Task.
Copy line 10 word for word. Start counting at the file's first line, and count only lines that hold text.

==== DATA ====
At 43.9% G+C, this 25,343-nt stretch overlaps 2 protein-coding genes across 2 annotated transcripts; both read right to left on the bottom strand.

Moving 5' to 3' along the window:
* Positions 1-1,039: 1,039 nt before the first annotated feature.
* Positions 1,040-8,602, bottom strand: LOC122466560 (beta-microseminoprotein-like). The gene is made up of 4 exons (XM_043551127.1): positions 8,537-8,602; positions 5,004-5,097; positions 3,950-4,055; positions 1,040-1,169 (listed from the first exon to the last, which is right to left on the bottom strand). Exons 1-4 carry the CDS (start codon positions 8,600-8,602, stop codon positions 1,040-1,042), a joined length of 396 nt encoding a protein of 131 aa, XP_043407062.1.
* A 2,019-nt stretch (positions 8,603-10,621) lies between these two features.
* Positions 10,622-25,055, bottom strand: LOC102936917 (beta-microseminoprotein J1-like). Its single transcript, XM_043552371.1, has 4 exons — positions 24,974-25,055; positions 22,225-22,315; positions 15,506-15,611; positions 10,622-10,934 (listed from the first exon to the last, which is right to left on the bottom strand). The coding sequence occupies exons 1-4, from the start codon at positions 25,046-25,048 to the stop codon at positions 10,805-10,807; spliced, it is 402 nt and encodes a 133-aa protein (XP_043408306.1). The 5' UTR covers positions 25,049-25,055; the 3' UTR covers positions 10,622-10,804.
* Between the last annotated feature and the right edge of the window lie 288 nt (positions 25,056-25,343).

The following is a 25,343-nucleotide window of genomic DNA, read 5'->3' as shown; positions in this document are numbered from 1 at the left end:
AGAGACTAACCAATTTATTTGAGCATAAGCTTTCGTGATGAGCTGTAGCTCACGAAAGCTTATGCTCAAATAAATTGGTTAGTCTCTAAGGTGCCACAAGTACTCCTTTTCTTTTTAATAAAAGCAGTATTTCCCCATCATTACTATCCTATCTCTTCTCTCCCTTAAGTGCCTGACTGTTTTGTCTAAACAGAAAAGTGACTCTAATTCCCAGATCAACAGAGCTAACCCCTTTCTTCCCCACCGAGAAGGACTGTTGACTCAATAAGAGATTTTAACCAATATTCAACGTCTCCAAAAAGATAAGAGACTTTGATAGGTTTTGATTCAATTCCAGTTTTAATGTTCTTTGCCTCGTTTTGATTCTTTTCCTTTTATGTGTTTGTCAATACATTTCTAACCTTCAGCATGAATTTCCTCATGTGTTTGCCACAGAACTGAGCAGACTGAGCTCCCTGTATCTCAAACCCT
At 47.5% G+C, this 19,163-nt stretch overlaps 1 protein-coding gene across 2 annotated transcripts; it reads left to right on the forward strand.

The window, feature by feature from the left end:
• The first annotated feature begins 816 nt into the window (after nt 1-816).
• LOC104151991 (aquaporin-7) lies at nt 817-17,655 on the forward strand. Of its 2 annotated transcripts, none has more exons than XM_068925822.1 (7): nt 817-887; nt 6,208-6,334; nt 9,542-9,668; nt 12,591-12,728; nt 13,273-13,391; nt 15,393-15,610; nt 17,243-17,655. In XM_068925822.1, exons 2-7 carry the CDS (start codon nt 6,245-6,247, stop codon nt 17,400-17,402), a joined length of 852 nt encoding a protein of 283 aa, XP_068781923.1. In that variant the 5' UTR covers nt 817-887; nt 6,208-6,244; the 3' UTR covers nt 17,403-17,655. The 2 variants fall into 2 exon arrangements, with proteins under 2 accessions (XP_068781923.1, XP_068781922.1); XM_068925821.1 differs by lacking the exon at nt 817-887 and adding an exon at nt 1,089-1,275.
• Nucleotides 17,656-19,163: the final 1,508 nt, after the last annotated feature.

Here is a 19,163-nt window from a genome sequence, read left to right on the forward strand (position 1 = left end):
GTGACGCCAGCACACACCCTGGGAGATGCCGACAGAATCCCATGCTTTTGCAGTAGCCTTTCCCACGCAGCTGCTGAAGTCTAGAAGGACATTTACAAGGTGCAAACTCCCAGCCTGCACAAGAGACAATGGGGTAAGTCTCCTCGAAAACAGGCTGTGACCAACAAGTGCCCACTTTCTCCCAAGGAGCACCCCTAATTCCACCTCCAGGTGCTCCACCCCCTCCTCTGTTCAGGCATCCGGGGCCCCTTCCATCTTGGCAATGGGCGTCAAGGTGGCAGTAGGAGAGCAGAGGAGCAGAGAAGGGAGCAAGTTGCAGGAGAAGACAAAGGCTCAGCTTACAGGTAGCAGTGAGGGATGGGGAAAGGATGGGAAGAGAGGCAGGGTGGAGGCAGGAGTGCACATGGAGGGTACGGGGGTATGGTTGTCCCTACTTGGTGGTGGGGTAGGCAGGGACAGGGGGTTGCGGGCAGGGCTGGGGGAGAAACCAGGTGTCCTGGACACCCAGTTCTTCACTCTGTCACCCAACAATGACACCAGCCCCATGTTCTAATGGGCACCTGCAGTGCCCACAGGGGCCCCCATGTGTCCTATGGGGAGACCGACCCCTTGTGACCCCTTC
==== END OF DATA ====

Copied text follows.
At 47.5% G+C, this 19,163-nt stretch overlaps 1 protein-coding gene across 2 annotated transcripts; it reads left to right on the forward strand.